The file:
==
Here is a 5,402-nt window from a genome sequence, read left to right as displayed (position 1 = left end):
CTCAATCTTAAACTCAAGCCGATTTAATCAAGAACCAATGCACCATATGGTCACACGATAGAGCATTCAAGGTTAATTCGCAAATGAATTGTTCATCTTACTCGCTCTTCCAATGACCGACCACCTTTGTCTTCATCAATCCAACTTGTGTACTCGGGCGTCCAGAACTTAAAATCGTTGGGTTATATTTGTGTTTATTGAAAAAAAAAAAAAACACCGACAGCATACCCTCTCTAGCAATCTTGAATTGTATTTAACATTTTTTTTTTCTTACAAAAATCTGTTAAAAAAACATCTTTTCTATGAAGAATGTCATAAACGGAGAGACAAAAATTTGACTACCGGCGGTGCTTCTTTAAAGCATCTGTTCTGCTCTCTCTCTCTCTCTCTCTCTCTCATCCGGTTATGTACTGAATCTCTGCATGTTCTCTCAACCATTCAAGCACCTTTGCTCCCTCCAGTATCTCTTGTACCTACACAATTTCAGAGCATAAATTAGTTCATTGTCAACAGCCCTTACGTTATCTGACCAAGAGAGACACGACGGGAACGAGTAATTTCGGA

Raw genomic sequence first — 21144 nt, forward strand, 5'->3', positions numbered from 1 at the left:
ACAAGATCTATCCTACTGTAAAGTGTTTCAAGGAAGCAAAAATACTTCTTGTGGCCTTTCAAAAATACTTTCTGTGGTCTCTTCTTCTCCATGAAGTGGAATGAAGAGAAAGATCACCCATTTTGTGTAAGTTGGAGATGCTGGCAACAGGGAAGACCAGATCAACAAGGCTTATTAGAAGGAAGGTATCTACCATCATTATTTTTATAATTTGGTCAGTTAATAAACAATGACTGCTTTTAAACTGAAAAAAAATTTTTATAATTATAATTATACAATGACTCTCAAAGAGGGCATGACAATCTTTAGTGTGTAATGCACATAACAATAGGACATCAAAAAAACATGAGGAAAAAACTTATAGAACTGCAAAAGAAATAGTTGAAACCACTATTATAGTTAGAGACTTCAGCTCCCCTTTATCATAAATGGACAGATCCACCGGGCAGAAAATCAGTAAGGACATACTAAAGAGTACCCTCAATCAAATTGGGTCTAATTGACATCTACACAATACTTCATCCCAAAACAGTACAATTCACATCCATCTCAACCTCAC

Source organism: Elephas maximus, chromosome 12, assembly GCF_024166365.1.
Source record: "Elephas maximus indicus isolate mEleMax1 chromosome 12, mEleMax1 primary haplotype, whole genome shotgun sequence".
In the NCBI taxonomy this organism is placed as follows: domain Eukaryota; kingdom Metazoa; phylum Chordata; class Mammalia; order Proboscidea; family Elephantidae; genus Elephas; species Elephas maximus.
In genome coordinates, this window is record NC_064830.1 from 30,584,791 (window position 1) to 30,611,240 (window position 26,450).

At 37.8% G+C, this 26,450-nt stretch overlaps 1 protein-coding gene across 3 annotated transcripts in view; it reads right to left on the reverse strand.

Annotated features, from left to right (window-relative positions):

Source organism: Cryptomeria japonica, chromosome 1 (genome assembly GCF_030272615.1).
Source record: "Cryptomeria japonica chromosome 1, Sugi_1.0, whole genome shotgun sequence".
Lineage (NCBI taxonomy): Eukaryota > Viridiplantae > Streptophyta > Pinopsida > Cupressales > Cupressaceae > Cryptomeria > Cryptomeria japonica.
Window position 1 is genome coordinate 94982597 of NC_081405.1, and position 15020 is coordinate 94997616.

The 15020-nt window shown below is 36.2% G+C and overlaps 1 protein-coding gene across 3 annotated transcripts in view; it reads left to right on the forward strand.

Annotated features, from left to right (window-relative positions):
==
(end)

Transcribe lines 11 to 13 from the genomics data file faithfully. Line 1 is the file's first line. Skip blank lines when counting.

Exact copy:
Source organism: Cryptomeria japonica, chromosome 1 (genome assembly GCF_030272615.1).
Source record: "Cryptomeria japonica chromosome 1, Sugi_1.0, whole genome shotgun sequence".
Lineage (NCBI taxonomy): Eukaryota > Viridiplantae > Streptophyta > Pinopsida > Cupressales > Cupressaceae > Cryptomeria > Cryptomeria japonica.